9 Actions You Can Take Now to Improve Your Video Quality
High-quality video: it’s crisp, clean, and beautiful. When you’re watching it, it grabs your attention and sucks you right in. But achieving high levels of video quality can be difficult. Boosting video quality involves questions of equipment, but also lighting, color, scene, and more. It’s just as much art as science.
In this blog post, we’ll introduce you to some of the main elements that effect the quality of video recordings. In each section, we’ll describe a few ways to leverage better equipment or a different approach to maximize the quality of the final output. After reading this blog, you should have some great ideas for how to make your videos look better.
1. Light Deliberately
In video as in photography, light is everything. All that you are capturing when you record video is light reflecting off objects (and people). Light is the essence of the recording. As such, “good lighting” can make a boring scene interesting, while “bad lighting” can ruin content that would otherwise be excellent.
Light Communicates Information
Generally, good lighting helps communicate. In a simple interview, this communication could simply entail being able to see the expressions the person being interviewed is making. If you can’t read their facial expression because of poor lighting, critical information could be lost.
On the other hand, a concert or music show might use strobes, colored lights, and other such devices to create excitement and rhythm in the viewers. Imagine watching a rock band headbanging under flat, office-style lighting. It would look pretty ridiculous, right? The lighting sets the scene.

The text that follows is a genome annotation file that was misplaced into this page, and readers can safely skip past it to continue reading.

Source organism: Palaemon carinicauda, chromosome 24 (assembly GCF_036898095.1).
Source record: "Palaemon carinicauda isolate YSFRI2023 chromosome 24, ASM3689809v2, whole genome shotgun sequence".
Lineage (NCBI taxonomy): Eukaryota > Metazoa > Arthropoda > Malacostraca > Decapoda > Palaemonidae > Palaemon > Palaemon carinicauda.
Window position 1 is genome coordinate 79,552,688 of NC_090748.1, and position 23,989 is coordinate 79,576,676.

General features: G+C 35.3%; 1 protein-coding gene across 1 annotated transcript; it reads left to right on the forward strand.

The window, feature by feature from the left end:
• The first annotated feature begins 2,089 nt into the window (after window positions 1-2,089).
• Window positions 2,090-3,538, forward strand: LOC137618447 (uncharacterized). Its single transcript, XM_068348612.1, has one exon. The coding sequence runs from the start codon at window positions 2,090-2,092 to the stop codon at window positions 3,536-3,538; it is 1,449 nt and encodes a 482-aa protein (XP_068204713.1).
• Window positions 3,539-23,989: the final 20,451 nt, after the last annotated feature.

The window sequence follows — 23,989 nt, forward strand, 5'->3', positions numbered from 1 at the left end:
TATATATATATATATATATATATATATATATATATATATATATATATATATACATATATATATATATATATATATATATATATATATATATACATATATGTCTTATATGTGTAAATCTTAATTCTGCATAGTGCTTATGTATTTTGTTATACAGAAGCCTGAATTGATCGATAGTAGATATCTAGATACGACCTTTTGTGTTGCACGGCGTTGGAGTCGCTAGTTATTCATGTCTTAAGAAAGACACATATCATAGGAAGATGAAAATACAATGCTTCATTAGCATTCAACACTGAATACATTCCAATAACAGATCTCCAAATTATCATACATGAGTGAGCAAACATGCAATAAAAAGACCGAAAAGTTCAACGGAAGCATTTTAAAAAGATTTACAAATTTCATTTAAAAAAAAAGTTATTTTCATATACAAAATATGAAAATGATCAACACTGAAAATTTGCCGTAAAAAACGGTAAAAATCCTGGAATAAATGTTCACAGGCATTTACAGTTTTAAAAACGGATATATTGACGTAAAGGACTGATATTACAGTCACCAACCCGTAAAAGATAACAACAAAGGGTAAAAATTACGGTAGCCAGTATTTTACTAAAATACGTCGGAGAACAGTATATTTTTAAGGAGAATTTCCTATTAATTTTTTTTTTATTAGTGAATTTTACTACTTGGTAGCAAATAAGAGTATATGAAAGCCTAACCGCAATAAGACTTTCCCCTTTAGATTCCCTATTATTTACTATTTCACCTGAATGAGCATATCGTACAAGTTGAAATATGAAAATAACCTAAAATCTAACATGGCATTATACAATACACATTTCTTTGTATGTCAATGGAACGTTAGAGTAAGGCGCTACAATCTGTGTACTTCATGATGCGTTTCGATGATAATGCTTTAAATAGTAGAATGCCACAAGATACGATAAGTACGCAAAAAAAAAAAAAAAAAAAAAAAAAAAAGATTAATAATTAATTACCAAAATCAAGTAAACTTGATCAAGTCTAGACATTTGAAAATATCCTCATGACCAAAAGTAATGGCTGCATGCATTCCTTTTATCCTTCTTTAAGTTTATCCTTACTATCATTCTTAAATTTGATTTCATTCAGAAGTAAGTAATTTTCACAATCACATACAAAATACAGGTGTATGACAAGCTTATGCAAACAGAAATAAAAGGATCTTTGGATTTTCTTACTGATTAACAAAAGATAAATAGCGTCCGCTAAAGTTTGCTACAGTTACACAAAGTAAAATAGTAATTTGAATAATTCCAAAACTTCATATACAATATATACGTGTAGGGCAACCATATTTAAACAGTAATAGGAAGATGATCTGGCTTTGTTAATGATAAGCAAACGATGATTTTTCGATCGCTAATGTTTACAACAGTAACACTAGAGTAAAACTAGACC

In a drama, contrast between well-lit areas of the scene and dark areas is often used to create visual tension. For example, imagine a policeman interviewing a suspect in a jail cell; they point the lamp at the face of the suspect, and the background remains in dark shadow. It wouldn’t be very intimidating or dramatic is there was warm sunshine coming in a wide bay window.
Similarly, a romantic scene in a movie may use warm colors and reddish orange hues to communicate feelings about love or lust. Blue light tends to convey a cold, institutional feeling—perhaps appropriate for a shot inside a prison or a sad scene.
Even in a short broadcast or a live stream, color can tinge the emotional takeaway for the viewers. Businesses may want to encourage a certain image, and use color and lighting to help them do so. Consider Apple, for example. Their product ads and video always feature the color white, well-lit subjects, and clean backgrounds. It conveys certain values—simplicity, ease of use, transparency—that they value in their business model.
Lighting for Beginners
Even newcomers to video recording can use light effectively and in simple ways to improve their video quality. The most important element is, perhaps, quantity of light. Too little light will often make your camera use higher ISO settings (commonly called ASA or Gain), which increase the amount of grain in your video. This can lower perceived quality.
Another quick fix to improve lighting and thus video quality is to make sure that all the lights used in your video match in color. Almost all light sources have a color cast to them—they’re not pure white. This can be fine if all the lights are the same—simple corrections can be applied (and often are automatically by your camera) to make colors look natural.